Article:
Lillian Roberts, Labor Leader

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Lillian Roberts with Sen. Hillary Clinton

In February, Lillian Roberts received a certificate in recognition of her outstanding contribution to the labor community. On hand to deliver it: Sen. Hillary Clinton. Clarence Elie-Rivera/Public Employee Press DC 37 hide caption

toggle caption Clarence Elie-Rivera/Public Employee Press DC 37

When most of us think of organized labor, a few famous faces come to mind. Eugene Debs, maybe? Jimmy Hoffa, absolutely. And don't forget Marlon Brando's bloodied mug from On the Waterfront. But what about Lillian Roberts?

Little about Roberts fits the labor leader stereotype. She's a woman, for one. She's also African American and pushing 80. But there's one trait this former New York labor commissioner does share with America's iconic labor leaders: she drives a hard bargain.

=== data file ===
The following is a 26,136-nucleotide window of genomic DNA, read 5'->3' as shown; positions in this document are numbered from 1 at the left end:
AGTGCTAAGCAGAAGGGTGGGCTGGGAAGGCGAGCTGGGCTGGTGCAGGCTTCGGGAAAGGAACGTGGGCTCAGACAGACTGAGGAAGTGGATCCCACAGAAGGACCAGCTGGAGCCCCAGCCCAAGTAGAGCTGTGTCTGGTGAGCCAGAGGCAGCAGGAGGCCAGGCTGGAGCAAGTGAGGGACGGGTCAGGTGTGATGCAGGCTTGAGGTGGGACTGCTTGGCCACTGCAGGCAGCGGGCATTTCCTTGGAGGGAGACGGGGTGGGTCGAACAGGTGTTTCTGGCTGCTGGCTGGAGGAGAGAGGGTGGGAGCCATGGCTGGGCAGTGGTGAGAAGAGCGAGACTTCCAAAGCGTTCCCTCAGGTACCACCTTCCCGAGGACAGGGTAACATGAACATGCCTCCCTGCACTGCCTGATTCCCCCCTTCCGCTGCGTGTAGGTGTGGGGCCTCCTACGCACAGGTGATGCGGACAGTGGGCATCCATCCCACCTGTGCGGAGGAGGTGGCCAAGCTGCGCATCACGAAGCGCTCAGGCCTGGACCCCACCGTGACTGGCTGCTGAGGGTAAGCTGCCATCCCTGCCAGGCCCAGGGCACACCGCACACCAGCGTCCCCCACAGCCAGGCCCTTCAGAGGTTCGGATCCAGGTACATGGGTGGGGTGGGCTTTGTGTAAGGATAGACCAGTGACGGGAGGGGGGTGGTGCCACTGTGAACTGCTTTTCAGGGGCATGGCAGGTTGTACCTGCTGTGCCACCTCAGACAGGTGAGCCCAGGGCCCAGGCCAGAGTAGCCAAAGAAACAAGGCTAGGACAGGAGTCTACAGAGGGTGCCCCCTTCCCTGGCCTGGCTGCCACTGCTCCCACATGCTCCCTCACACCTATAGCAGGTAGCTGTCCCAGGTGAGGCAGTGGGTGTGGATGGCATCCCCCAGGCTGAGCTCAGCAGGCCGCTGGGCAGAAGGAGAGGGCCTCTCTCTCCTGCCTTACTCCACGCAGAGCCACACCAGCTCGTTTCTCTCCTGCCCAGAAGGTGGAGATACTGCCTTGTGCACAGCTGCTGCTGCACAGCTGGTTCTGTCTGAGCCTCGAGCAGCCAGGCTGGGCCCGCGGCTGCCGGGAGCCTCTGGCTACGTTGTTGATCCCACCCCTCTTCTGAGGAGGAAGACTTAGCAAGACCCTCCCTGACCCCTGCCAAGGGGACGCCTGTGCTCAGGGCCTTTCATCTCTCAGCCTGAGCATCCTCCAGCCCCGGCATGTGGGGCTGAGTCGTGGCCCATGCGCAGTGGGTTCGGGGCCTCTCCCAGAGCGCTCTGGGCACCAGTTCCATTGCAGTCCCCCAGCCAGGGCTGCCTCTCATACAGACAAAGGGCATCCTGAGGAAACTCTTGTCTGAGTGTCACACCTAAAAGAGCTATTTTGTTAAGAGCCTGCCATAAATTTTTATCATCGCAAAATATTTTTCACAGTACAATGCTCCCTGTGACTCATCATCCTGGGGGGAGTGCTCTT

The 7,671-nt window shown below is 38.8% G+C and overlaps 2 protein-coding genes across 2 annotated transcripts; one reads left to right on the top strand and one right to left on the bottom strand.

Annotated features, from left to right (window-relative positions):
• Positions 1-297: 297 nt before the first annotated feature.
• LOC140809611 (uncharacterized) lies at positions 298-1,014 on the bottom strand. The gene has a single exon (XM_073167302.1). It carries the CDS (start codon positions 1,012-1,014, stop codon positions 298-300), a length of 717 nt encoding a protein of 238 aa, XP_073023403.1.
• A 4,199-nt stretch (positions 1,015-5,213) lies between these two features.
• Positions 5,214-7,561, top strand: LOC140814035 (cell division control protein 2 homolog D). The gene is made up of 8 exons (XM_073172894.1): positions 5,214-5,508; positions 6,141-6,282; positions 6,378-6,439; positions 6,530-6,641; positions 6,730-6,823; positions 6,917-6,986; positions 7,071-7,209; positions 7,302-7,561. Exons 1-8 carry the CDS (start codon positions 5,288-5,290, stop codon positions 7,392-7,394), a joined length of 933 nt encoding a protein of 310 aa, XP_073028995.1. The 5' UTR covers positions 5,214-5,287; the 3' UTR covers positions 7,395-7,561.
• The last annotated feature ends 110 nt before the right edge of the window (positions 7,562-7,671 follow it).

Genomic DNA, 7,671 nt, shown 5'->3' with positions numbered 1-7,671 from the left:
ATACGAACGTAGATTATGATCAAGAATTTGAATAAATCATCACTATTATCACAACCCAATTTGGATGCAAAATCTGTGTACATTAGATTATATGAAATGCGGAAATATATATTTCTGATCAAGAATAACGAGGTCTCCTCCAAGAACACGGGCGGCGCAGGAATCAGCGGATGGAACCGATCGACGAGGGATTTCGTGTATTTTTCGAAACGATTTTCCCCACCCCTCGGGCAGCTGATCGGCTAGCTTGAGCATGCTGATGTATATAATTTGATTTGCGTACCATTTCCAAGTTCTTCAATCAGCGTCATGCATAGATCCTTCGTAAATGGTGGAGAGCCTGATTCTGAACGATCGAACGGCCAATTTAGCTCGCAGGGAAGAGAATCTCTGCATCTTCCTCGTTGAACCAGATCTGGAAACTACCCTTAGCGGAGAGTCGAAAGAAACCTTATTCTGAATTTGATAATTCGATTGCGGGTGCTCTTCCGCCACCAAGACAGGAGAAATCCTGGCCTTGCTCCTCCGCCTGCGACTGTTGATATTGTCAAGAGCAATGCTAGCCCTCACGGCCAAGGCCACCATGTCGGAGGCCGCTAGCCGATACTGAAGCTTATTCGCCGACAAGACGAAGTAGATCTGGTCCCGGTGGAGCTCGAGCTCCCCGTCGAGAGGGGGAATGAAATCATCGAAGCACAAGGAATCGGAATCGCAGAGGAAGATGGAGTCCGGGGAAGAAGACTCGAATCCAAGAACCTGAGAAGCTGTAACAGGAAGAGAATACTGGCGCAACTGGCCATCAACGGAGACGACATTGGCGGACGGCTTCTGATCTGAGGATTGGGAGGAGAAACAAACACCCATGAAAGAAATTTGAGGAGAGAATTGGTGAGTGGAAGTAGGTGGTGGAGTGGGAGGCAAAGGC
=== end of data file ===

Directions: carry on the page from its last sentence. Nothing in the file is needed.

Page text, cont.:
Roberts got her start in the rough-and-tumble labor world as an organizer for nurses at the University of Chicago Hospital. A colleague then lured her to New York City, where she helped him run District Council 37. DC 37 (as it's known) is a union affiliate of the American Federation of State, County, and Municipal Employees (AFSCME) — the largest in the city.

Roberts spent the next two decades behind the scenes at AFSCME until she left to work in private industry. But a far-reaching corruption scandal rocked DC 37 in her absence, and Roberts' labor colleagues asked her to return to the union — this time, to run it. In 2002, she did just that.

Roberts' tenure at DC 37 got off to a rocky start. When the union's board tried to cut her pay, she sued them for sex, age and race discrimination. But the board settled before the case ever made it to court. In January, Roberts won re-election by a landslide and recently negotiated an unusually sweet, new wage contract for her members.

Roberts tells Tony Cox about her groundbreaking career.



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